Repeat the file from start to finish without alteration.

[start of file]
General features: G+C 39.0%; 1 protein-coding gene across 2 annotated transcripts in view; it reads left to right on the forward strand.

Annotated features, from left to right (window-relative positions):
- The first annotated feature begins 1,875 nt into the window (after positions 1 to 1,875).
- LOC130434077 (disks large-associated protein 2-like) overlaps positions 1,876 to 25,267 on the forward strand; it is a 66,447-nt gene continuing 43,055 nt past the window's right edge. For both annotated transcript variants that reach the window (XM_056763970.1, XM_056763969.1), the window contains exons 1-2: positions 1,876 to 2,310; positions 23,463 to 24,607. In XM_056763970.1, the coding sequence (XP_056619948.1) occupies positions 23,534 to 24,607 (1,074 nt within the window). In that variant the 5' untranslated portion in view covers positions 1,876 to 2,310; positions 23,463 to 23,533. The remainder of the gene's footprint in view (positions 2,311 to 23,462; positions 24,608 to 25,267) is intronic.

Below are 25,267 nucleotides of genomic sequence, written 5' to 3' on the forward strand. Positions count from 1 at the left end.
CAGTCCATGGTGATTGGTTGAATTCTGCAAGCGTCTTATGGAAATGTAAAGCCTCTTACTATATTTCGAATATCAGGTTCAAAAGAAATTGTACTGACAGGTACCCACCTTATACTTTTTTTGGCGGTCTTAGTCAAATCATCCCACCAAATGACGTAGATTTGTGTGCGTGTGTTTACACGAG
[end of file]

General features: G+C 39.0%; 1 protein-coding gene across 2 annotated transcripts in view; it reads left to right on the forward strand.

Annotated features, from left to right (window-relative positions):
- The first annotated feature begins 1,875 nt into the window (after positions 1 to 1,875).
- LOC130434077 (disks large-associated protein 2-like) overlaps positions 1,876 to 25,267 on the forward strand; it is a 66,447-nt gene continuing 43,055 nt past the window's right edge. For both annotated transcript variants that reach the window (XM_056763970.1, XM_056763969.1), the window contains exons 1-2: positions 1,876 to 2,310; positions 23,463 to 24,607. In XM_056763970.1, the coding sequence (XP_056619948.1) occupies positions 23,534 to 24,607 (1,074 nt within the window). In that variant the 5' untranslated portion in view covers positions 1,876 to 2,310; positions 23,463 to 23,533. The remainder of the gene's footprint in view (positions 2,311 to 23,462; positions 24,608 to 25,267) is intronic.

Below are 25,267 nucleotides of genomic sequence, written 5' to 3' on the forward strand. Positions count from 1 at the left end.
CAGTCCATGGTGATTGGTTGAATTCTGCAAGCGTCTTATGGAAATGTAAAGCCTCTTACTATATTTCGAATATCAGGTTCAAAAGAAATTGTACTGACAGGTACCCACCTTATACTTTTTTTGGCGGTCTTAGTCAAATCATCCCACCAAATGACGTAGATTTGTGTGCGTGTGTTTACACGAG